didn't get strokes for it at home – which we all do, of course. We not only
 get (and learn to give ourselves) strokes for doing things well (quality) but
also for getting a lot of things done in a day or a week or a year (quantity).
Whether it is two thousand words written on the computer or a huge load of
washing done and dried (we have no washing machine, so laundry is still a big
task for me) or a patch of garden weeded, I award myself points for each day's
achievements and find it hard to award points for days like yesterday when
I spent the entire day reading a novel from cover to cover.
The thing is, though, that to be able to have a day like yesterday without
winding up feeling guilty is, in itself an achievement, so I awarded myself
a big handful of points for managing that :-)
I also remind myself, often, that the older I get the more time I need to
spend re-charging and a day like yesterday is, in a funny sort of way, like a
day spent plugged in to a battery charger. Feeling guilty for our re-charging
time is as silly as feeling guilty for sleeping, I reckon.
To me it's not surprising that taking time out for ourselves is easier when
we are working full-time because an eight-hour work day (plus cooking dinner
for the family etc) is enough to appease the Duty Gods. But after retirement,
the Duty Gods come sniffing around, hungry. At first, retirement is a wonderful
opportunity to do all the things we've had in our 'One Day I'll...' baskets and
never had time for. But the problem is that those very things themselves can
then turn into new ways to placate the Duty Gods, so that before we know it
we are feeling as overwhelmed as ever!!

I have found an antidote – have a bolt-hole in the country (too small for
most guests) and escape there whenever you can! Three years ago I bought
a tiny cottage on the edge of the forest on the outskirts of Marysville.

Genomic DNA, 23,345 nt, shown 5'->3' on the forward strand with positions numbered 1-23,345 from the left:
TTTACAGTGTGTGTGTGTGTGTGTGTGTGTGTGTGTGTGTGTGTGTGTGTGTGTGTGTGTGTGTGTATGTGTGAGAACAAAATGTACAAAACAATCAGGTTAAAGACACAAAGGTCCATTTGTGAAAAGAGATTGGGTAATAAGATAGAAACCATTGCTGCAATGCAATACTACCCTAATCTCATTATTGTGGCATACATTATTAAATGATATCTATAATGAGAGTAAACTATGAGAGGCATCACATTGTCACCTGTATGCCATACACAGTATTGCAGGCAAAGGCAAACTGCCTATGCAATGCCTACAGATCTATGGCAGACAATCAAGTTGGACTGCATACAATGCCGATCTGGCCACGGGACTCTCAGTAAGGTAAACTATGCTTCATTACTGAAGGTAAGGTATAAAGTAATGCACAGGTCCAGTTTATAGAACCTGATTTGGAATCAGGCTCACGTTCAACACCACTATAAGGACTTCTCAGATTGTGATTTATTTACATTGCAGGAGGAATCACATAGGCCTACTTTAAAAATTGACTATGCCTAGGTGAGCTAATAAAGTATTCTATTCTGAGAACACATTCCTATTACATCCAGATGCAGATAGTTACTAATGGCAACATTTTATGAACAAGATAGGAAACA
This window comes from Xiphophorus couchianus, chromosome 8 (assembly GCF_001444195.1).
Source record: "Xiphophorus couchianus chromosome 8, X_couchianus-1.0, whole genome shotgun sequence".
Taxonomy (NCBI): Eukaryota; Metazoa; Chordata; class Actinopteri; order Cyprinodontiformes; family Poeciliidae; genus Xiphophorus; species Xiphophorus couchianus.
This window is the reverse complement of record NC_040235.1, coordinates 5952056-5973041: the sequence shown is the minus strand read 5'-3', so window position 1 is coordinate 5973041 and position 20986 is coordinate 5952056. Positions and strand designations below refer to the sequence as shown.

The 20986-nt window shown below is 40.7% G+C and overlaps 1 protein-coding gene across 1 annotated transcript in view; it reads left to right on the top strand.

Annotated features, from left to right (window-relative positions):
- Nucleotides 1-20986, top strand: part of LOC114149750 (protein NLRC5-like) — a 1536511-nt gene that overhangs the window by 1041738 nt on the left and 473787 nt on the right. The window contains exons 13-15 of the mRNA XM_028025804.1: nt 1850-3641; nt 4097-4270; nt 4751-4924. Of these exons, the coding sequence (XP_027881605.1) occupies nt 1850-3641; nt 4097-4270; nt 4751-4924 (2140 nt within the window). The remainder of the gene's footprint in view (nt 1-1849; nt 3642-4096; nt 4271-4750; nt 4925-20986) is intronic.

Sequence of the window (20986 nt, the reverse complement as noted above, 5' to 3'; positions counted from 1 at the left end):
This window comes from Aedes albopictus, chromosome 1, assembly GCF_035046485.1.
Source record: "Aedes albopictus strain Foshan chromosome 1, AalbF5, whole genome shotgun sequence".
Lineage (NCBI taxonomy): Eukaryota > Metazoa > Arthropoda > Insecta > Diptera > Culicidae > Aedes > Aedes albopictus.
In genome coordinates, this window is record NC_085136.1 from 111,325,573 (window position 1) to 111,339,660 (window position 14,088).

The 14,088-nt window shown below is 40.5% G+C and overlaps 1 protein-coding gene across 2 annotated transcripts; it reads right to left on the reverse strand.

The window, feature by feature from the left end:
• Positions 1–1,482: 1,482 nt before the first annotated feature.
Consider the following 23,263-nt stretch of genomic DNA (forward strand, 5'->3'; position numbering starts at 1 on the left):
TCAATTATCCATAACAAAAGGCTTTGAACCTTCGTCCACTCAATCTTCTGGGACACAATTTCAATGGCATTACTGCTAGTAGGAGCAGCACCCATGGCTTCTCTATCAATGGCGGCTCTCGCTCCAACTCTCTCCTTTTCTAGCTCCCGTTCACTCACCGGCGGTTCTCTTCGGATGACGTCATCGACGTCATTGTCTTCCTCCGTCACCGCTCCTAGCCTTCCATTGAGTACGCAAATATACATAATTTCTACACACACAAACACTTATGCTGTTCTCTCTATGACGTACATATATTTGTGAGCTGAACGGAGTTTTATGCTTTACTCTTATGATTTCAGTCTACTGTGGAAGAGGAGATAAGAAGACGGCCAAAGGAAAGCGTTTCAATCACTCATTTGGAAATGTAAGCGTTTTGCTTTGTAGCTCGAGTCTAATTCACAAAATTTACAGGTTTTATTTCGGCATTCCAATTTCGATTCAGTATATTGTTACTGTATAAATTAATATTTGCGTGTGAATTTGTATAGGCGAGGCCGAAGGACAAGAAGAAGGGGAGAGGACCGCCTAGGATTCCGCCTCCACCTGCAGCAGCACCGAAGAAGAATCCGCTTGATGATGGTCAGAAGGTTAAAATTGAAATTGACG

It was a decision prompted by death and dying around me and the hunger
to have a personal involvement with nature. I didn’t  realise I was
so needy for that contact until I actually got here. Sometimes I just lie on
my back on the earth, amongst the ants and spiders and other critters that
frequent the earth realm, and soak in that connectedness. It does me so much
The depth of the silence and the stillness that washes out of the forest
is another healing force. I picture how it comes uninterrupted from hundreds
upon hundreds of square kilometres, really right up from the Pacific Ocean.
No wonder it is silent! And so I also see myself as a self-appointed steward of
the forest and the creatures that live there. They often come out to visit
me – wombats, wallabies, snakes, bats, possums, birds and insects of all varieties.
This morning on my daily walk up the back I found a magnificent moth,
camouflaged to look exactly like a gum leaf. In fact I almost walked past
it so well-disguised it was. Everyday brings some precious gem from nature.

Something I often remind myself of is that monks and nuns, as well as taking
part in the physical tasks of their monasteries, also spend huge slabs of time
praying and chanting and nobody accuses them of not achieving. In the same way,
all the time we spend meditating, cultivating peace within ourselves or in
simply being in conscious communion with the rest of creation – like you  lying
on your back on the ground and sharing time with the 'more-than-human
world' (David Abram's phrase and I like it) – is like prayer and is part of the
task of healing the damage humans have done to Gaia by plundering and
disrespecting her.
Who knows? Perhaps, for those elderwomen now freed of the need to earn
a living, this could be the most worthwhile and important task of all.

 My Brush with Cancer by Pam Godman

Lets begin at the beginning. I saw my doctor because I was concerned about symptoms that we are told to be concerned about - namely bleeding between 'periods' - artificial these, by this time, due to HRT (prescribed not for the menopause as such, but because there is osteoporosis in the female line). My Doctor took me off HRT immediately and arranged routine tests. After these initial tests, I was still perturbed - although they had shown nothing untoward - so my Doctor referred me to a gynaecologist. Further tests ensued, with the comments that they did not expect any problems, as the lining of my womb showed no thickening. I went off to Cyprus for a planned holiday, and on glorious Aphrodite's Island I forgot all about it.

A few weeks after my return I was sent an appointment for the clinic. Being one of life's 'eternal optimists' I attended the clinic thinking I was being 'signed off.' My first inkling that this was a mistake on my part was the sound of muttering outside the door, and much shuffling of papers. Then three doctors walked in, accompanied by a nurse. The consultant and registrar I had seen before; the new doctor wore a label saying 'observer.' I thought "Oh shit!"